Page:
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An Atlanta organization’s mission to bring racial equity to the tech ecosystem

Editor's Note:

This case study is part of the Spotlight on Local Recovery Efforts series, a feature of the COVID-19 Metro Recovery Watch.

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Summary

Between the COVID-19 pandemic and the tragic death of George Floyd, the country’s ongoing crisis of racism has come into stark relief. Black Americans are disproportionately diagnosed with or dying from COVID-19 due to structural conditions, while also facing major economic risks as the racial unemployment gap between white and Black populations is the widest it’s been in five years. At the same time, Black people are still vulnerable to police violence that too often occurs without consequences. While there is a great deal of work to be done to dismantle structural racism, it is imperative to use this moment to remove racial barriers and invest in long-term prosperity for Black people, enterprises, and communities.

Closing the racial wealth divide can create better health, educational, and economic outcomes for Black Americans. The tech industry, which has both a significant need for more racial equity and a plethora of jobs that don’t require an expensive college degree, can offer pathways to higher incomes and opportunities for wealth creation. Rodney Sampson recognized this when he co-founded Opportunity Hub (OHUB), a technology, startup, and venture ecosystem-building platform created to ensure that everyone, everywhere has equitable access to the future of work and the fourth industrial revolution as a path to multigenerational wealth creation with no reliance on preexisting wealth. Leveraging its metrics-driven blueprint and methodology—as outlined in “Building Inclusive Entrepreneurship Ecosystems In Communities of Color” with the Federal Reserve Bank of Kansas City—OHUB delivers early exposure, skills development, talent placement, entrepreneurship-support programming, and market and capital access. This is driven by racial equity as well as diversity, equity, and inclusion solutions; innovation labs and equity districts; college campus programs; skills and training programs; talent placement efforts; entrepreneurial support and startup acceleration; and capital formation.

Execution 

In 2013, Rodney Sampson and his wife, Shanterria Sampson, co-founded Opportunity Hub after the release of Sampson’s fourth book, Kingonomics: Twelve Innovative Currencies for Transforming Your Business and Life Inspired by Dr. Martin Luther King, Jr. The book asserts that equitable access to the innovation economy creates systemic change, economic justice, and an accelerated path out of poverty and income inequality.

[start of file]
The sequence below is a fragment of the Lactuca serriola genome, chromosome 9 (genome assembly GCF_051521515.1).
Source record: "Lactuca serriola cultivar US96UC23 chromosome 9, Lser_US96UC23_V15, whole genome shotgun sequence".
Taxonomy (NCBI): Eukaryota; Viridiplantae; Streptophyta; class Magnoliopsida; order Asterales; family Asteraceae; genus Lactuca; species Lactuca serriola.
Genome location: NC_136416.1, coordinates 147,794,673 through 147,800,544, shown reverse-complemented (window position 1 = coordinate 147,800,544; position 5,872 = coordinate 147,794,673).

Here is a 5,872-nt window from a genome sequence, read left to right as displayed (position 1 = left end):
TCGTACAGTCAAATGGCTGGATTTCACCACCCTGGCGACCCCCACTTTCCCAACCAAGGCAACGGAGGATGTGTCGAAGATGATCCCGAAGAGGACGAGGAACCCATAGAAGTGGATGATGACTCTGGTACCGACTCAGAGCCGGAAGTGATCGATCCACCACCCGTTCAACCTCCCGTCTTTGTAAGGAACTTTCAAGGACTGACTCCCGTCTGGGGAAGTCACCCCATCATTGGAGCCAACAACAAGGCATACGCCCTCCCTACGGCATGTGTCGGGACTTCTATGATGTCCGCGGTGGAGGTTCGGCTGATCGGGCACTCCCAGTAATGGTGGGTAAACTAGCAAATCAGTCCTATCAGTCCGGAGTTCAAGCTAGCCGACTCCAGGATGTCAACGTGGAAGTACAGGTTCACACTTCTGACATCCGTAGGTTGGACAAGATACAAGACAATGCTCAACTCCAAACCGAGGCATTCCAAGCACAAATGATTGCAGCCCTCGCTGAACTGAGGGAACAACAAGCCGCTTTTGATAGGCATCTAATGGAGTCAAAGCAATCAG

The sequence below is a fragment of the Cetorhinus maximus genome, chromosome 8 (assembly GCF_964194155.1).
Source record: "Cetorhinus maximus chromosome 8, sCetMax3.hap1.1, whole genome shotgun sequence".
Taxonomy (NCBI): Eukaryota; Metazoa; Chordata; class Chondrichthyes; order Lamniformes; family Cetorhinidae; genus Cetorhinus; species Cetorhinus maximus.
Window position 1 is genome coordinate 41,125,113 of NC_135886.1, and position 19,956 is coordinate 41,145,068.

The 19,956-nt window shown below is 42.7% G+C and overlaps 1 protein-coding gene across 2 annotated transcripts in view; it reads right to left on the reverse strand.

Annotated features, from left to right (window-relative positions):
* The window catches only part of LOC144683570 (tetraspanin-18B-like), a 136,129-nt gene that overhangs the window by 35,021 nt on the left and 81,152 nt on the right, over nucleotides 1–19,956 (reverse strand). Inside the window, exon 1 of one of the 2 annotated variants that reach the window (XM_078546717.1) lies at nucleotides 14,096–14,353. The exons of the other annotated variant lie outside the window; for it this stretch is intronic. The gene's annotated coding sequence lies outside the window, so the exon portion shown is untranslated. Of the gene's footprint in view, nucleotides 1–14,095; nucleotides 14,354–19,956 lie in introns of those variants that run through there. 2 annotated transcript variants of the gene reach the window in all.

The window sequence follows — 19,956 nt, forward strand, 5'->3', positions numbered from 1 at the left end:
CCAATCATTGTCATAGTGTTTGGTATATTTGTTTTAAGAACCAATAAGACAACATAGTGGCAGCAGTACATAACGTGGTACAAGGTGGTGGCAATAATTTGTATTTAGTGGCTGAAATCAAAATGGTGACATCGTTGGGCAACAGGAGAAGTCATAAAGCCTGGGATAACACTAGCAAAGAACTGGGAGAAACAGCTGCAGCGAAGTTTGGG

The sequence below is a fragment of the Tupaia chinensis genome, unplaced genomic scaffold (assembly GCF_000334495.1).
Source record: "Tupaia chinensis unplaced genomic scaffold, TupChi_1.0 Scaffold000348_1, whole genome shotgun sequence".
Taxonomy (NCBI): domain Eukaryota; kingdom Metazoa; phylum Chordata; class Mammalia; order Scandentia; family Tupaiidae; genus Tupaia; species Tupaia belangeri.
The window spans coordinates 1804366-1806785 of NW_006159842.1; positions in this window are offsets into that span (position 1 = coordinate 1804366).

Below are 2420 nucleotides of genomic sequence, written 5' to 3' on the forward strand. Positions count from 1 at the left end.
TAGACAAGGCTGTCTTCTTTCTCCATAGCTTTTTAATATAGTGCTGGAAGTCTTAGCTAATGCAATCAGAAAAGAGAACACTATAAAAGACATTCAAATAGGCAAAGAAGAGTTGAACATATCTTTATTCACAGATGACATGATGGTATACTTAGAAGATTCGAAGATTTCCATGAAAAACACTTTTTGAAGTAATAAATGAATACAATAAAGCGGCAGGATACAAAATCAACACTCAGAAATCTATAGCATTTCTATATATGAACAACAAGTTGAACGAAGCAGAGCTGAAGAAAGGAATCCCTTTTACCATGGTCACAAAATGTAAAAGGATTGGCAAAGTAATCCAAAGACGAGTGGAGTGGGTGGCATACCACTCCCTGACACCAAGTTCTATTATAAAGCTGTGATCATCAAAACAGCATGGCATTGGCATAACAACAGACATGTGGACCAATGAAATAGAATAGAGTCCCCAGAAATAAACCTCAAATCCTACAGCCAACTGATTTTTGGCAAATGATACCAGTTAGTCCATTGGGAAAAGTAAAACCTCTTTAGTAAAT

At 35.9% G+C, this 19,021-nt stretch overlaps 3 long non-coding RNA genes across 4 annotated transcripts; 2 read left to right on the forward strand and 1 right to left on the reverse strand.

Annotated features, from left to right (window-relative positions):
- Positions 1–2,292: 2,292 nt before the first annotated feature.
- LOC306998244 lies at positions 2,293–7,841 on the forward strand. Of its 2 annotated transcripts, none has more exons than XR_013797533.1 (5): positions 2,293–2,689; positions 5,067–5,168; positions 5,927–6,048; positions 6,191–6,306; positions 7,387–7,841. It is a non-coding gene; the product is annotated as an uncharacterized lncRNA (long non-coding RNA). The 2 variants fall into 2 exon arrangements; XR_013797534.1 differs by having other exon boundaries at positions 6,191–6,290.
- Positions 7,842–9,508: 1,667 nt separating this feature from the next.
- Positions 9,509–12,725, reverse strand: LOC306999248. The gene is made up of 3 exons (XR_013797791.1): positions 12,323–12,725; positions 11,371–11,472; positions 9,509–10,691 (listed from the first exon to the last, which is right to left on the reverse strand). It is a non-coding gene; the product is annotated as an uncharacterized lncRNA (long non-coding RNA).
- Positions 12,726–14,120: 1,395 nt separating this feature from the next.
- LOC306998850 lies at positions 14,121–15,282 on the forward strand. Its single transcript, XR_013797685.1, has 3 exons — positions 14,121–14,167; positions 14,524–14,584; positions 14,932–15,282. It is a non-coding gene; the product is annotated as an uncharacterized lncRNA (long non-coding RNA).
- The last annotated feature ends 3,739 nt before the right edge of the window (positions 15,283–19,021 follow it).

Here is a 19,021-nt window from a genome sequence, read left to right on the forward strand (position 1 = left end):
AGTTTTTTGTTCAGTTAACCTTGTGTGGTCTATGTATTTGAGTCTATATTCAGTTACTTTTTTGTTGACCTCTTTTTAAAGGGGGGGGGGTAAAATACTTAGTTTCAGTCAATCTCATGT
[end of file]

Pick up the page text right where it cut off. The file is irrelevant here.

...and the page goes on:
After hearing the needs of thousands of aspiring Black tech startup founders at the Kingonomics’ large-scale innovation, entrepreneurship, and investment conferences hosted by Sampson and ABC’s Shark Tank, OHUB launched in Atlanta and quickly became the largest Black-owned multicampus coworking entrepreneurship center and technology hub in the United States. It is definitively focused on diversity, inclusion, and equity as a business and investment thesis for the development of high-demand technical talent, net new permanent jobs, and high-growth company-building. Each year, thousands of people learn, engage, build, and work via the OHUB ecosystem.

OHUB’s blueprint for building ground-up, hyperlocal, globally connected, diverse, equitable, and inclusive technology, startup, and venture ecosystems is represented by the Economic Development Pyramid below and executed across its wholly owned subsidiaries and sister organizations. 

Fig1

OHUB executes these economic development efforts with diversity, equity, and inclusion solutions, innovation labs and equity districts, college campus programs, skills and training programs, talent placement efforts, entrepreneurial support and startup acceleration, and capital formation.

Racial equity and DEIS (diversity, equity, and inclusion solutions)

Creating racial equity throughout the technology, startup, and venture ecosystem to create shared prosperity, economic mobility, and new multigenerational wealth for everyone is foundational and core to OHUB’s definitive purpose and mission. To execute, OHUB partners with leading organizations, influencers, platforms, and enterprises to aggregate industry- or ecosystem-wide racial equity pledges to implement DEIS value-added services, strategy, and solutions across an organization’s corporate governance, human resources, procurement, product development (corporate innovation), go-to-market, impact, and investment. Existing partners include the Brookings Institution, VentureBeat, and Brad Feld. Annual fees include the fair market value of a full-time chief diversity, equity, and inclusion officer’s salary and the costs associated with any initiatives created as a result of the DEIS process.

OHUB’s West Midtown Campus (circa 2014-2016)
OHUB’s West Midtown Campus (circa 2014-2016)

Innovation labs and equity districts (safe spaces)

OHUB opened its first 7,500-square-foot campus in downtown Atlanta in the summer of 2013. In September 2014, they added 14,000 square feet, with an expansion to West Midtown’s Giant Lofts and the historic Westside in a joint venture with the late Herman J. Russell. In late 2015, OHUB joined forces with local entrepreneurs and venture capitalists to open a 25,000-square-foot campus in Georgia Tech’s Technology Square. This partnership has invested in over 40 high-growth tech startups that have raised more than $400 million in follow on capital, are valued at $1.5 billion, and employ more than 2,000 people. Today, OHUB operates an ecosystem-building lab in the historic 18th & Vine District in Kansas City, Mo. and an innovation lab with the Morehouse Innovation & Entrepreneurship Center in Atlanta.